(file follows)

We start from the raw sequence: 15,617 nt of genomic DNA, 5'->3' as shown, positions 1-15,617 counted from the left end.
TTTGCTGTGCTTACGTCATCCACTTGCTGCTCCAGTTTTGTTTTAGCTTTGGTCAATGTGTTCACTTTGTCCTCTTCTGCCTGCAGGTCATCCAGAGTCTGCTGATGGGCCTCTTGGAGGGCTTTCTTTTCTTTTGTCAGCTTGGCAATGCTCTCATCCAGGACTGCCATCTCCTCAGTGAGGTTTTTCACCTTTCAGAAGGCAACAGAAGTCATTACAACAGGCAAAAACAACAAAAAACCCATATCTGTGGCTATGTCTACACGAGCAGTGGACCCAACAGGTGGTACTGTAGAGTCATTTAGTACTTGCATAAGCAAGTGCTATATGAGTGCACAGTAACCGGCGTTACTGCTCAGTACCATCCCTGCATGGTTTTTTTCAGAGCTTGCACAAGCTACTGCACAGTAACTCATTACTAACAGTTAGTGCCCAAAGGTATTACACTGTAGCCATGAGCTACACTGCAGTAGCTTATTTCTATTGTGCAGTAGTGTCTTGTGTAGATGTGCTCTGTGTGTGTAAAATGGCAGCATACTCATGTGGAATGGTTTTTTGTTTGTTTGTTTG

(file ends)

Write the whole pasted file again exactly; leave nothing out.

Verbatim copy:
We start from the raw sequence: 15,617 nt of genomic DNA, 5'->3' as shown, positions 1-15,617 counted from the left end.
TTTGCTGTGCTTACGTCATCCACTTGCTGCTCCAGTTTTGTTTTAGCTTTGGTCAATGTGTTCACTTTGTCCTCTTCTGCCTGCAGGTCATCCAGAGTCTGCTGATGGGCCTCTTGGAGGGCTTTCTTTTCTTTTGTCAGCTTGGCAATGCTCTCATCCAGGACTGCCATCTCCTCAGTGAGGTTTTTCACCTTTCAGAAGGCAACAGAAGTCATTACAACAGGCAAAAACAACAAAAAACCCATATCTGTGGCTATGTCTACACGAGCAGTGGACCCAACAGGTGGTACTGTAGAGTCATTTAGTACTTGCATAAGCAAGTGCTATATGAGTGCACAGTAACCGGCGTTACTGCTCAGTACCATCCCTGCATGGTTTTTTTCAGAGCTTGCACAAGCTACTGCACAGTAACTCATTACTAACAGTTAGTGCCCAAAGGTATTACACTGTAGCCATGAGCTACACTGCAGTAGCTTATTTCTATTGTGCAGTAGTGTCTTGTGTAGATGTGCTCTGTGTGTGTAAAATGGCAGCATACTCATGTGGAATGGTTTTTTGTTTGTTTGTTTG